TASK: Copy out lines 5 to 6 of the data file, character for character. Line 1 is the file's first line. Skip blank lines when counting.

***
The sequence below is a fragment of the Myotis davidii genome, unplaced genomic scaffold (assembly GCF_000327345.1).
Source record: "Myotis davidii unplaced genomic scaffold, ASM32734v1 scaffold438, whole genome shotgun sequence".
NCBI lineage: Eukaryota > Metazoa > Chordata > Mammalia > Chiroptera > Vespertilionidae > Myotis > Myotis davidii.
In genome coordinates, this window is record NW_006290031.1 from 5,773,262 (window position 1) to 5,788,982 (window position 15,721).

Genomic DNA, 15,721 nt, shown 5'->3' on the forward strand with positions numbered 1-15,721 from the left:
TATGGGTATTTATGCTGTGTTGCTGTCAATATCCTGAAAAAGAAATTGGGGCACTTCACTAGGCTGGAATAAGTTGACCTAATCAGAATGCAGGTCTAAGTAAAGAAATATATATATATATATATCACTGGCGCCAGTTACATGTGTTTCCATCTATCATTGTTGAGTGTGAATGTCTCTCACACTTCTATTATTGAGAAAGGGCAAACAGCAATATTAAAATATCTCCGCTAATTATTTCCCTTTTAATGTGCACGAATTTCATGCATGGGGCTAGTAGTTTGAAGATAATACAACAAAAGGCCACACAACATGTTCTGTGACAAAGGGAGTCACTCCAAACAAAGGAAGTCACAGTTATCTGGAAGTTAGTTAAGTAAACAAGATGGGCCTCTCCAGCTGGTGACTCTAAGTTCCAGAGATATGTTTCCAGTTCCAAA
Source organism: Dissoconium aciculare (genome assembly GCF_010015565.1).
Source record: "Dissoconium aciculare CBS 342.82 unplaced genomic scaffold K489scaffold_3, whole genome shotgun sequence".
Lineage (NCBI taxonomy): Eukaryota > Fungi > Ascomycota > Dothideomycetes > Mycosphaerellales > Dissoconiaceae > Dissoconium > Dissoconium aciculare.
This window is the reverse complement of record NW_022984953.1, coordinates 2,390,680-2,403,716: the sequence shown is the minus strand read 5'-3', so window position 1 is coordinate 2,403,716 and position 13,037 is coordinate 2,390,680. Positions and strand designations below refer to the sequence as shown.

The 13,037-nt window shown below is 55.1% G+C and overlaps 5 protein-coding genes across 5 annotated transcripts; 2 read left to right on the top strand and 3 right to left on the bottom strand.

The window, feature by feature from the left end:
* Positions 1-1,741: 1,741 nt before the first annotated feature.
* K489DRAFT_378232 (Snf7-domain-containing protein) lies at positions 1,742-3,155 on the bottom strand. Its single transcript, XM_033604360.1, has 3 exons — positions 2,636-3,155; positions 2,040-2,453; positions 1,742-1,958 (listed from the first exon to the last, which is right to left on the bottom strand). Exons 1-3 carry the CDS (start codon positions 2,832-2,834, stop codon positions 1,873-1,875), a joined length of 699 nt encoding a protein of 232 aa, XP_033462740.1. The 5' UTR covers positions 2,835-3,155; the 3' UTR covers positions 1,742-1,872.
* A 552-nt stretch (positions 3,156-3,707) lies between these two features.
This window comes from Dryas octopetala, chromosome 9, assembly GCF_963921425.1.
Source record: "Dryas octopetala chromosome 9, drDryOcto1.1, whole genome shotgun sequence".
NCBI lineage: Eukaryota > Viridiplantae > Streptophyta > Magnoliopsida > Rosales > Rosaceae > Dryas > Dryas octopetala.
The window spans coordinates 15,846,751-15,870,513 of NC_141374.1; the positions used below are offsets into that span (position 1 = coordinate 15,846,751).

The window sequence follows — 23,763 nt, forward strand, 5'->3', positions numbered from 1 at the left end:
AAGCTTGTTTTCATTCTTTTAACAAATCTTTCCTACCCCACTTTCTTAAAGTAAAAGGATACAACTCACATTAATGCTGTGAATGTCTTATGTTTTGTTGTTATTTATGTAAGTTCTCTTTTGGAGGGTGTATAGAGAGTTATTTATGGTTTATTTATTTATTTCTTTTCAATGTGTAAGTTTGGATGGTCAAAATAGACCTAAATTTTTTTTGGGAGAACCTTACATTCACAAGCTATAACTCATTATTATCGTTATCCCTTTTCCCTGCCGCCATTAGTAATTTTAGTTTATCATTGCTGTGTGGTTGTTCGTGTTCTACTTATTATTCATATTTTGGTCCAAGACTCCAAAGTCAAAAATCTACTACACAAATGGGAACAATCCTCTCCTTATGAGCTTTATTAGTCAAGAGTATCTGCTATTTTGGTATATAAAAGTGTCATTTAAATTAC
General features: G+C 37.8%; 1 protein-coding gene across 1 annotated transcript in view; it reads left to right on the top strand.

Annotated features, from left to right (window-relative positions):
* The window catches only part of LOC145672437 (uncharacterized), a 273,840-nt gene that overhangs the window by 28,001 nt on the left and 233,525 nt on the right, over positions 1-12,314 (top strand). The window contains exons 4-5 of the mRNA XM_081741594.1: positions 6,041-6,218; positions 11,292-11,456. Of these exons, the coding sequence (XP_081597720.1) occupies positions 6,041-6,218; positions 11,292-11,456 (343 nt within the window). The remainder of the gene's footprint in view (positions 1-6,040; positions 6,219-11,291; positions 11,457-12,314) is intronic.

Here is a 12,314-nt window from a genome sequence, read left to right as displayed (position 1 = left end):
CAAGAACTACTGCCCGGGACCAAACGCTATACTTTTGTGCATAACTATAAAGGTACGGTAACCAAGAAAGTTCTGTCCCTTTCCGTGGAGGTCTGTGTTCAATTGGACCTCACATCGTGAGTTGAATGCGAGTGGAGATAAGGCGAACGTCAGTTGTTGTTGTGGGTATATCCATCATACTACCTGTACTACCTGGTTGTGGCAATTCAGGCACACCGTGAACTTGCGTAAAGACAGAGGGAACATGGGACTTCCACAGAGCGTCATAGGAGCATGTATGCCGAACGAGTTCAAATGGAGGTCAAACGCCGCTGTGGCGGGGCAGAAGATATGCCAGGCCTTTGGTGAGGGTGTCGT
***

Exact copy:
Genomic DNA, 15,721 nt, shown 5'->3' on the forward strand with positions numbered 1-15,721 from the left:
TATGGGTATTTATGCTGTGTTGCTGTCAATATCCTGAAAAAGAAATTGGGGCACTTCACTAGGCTGGAATAAGTTGACCTAATCAGAATGCAGGTCTAAGTAAAGAAATATATATATATATATATCACTGGCGCCAGTTACATGTGTTTCCATCTATCATTGTTGAGTGTGAATGTCTCTCACACTTCTATTATTGAGAAAGGGCAAACAGCAATATTAAAATATCTCCGCTAATTATTTCCCTTTTAATGTGCACGAATTTCATGCATGGGGCTAGTAGTTTGAAGATAATACAACAAAAGGCCACACAACATGTTCTGTGACAAAGGGAGTCACTCCAAACAAAGGAAGTCACAGTTATCTGGAAGTTAGTTAAGTAAACAAGATGGGCCTCTCCAGCTGGTGACTCTAAGTTCCAGAGATATGTTTCCAGTTCCAAA